Texas bass fishing is way ahead of the pack.
And you can thank biologists and even Mother Nature for helping our state harbor the best largemouth angling in the country.
Bassmaster Magazine recently released its list of the best 100 U.S. bass lakes and Texas again led the way with nine selections, a year after leading the list with eight. Florida, generally regarded as the bastion for big bass and the namesake for the strain of fish that has spurred the bass bounty, landed seven lakes on the list. The selections were narrowed using creel survey data, tournament catch figures and fish stocking efforts, while also allowing B.A.S.S. members across the country to offer their input.
Sam Rayburn Reservoir, the 110,000-acre gargantuan lake near Jasper was tabbed No. 2 while Falcon International Reservoir, another massive body of water along the Mexican border came in at No. 7. Falcon took the top spot in last year’s rankings but fell this year, mainly due to drought that has cut water levels down and somewhat diminished fishing.
Sam Rayburn also made the list last year, checking in at No. 19, but the lake recently has returned to form that has made it a big fish hot spot, hosting numerous bass tournaments that took 30 to 40 pounds to emerge victorious.
Lake St. Clair in Michigan, a noted smallmouth fishery, took the top spot this year.
Other state bodies of water that made the list are Toledo Bend Reservoir (No. 10), Amistad International Reservoir (No. 23), Lake Fork (No. 28), Lake Austin (No. 34), Lake Conroe (No. 72), Lake Dunlap (No. 90) and Fayette County Reservoir (No. 99).
Toledo Bend, Amistad, Fork and Conroe all made last year’s list.
Austin is a new but well-deserved entry, pumping out big bass after big bass, including multiple ShareLunker entries the past few years. Donnie O’Neal, a tournament angler from Pflugerville, was fishing on Lake Austin last month looking for one of those fish exceeding 13 pounds. He did even better, hooking 19 pounds of bass on one cast – a 7.8-pounder and an 11.8-pounder – using a YUM Flash Mob Jr. umbrella-rigged bait.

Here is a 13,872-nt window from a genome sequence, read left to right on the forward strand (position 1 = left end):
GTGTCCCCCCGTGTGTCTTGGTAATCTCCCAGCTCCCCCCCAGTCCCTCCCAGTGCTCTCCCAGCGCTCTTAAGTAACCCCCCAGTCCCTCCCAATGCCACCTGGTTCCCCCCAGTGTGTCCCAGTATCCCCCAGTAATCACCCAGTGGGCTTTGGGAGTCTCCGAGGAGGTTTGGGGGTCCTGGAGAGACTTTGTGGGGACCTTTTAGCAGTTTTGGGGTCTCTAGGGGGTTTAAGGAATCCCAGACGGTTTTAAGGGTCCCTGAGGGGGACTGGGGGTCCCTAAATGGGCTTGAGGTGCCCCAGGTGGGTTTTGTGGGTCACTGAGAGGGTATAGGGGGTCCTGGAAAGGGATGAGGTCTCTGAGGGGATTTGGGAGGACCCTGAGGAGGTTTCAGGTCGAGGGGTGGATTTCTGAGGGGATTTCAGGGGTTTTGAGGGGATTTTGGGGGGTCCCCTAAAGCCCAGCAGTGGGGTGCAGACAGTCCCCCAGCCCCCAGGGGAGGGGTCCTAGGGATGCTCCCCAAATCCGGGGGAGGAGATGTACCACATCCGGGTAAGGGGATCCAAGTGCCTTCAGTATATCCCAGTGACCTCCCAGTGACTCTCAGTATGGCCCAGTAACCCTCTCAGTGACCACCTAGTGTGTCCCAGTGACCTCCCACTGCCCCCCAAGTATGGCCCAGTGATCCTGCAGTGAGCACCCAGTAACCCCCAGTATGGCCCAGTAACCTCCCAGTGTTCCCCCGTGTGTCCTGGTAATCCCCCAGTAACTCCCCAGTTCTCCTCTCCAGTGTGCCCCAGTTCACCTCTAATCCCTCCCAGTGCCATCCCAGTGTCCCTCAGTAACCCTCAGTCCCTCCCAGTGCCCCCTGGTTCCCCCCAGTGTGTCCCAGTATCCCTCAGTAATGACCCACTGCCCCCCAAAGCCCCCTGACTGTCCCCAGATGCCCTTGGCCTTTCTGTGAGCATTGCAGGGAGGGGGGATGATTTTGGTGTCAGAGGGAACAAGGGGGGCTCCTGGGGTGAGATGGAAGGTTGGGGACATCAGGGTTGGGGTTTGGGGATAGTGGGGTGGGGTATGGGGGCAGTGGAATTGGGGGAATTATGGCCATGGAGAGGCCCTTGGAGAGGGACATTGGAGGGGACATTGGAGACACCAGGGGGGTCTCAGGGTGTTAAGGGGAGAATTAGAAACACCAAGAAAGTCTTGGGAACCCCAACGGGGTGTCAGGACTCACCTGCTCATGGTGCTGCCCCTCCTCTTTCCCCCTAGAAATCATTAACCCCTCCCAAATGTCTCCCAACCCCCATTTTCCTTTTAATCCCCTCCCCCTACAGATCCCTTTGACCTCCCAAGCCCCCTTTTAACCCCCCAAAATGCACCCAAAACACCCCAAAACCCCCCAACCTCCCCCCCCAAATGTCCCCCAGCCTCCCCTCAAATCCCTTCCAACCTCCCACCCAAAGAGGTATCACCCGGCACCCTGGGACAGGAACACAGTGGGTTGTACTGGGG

The Texas bodies of water are situated in a variety of locales and climates, but all feature one similarity – excellent habitat for spawning and ambushing prey – the things bass do best. Each lake has produced entries 13 pounds or larger into the ShareLunker program, a selective breeding effort by the Texas Parks and Wildlife Department that ultimately is aimed at eclipsing the state record largemouth of 18.18 pounds. That fish was caught from Fork, which has produced more than half of the state’s 50 heftiest largemouths, but recently has tailed off somewhat in its ShareLunker frequency.
Texas’ bass fishing success rests almost solely on the efforts of fisheries biologists, who in the early 1970s began producing and stocking Florida largemouth fingerlings. Those fledgling efforts have amped up into mass production – TPWD stocked more than 11 million Florida largemouth fingerlings across the state last year – and the big bass craze only will continue to expand.
Another significant role in the big bass output has been played by Mother Nature – specifically her impact on water levels during prolonged drought and accompanying vegetation growth. A classic example is O.H. Ivie, which made the list last year, and which was hit hard by drought during the early to mid-1990s and into the 2000s. As reservoir levels plummeted, brush and other cover grew into the bottom, which in turn harbored excellent habitat when water levels rose.
In recent years the body of water east of San Angelo is among those that caught fire in the big bass haul, producing 11 ShareLunker fish above 13 pounds from January to April in 2010 alone. The reservoir again is dangerously low, but it’s likely that even decent rains will work wonders to help it bounce back.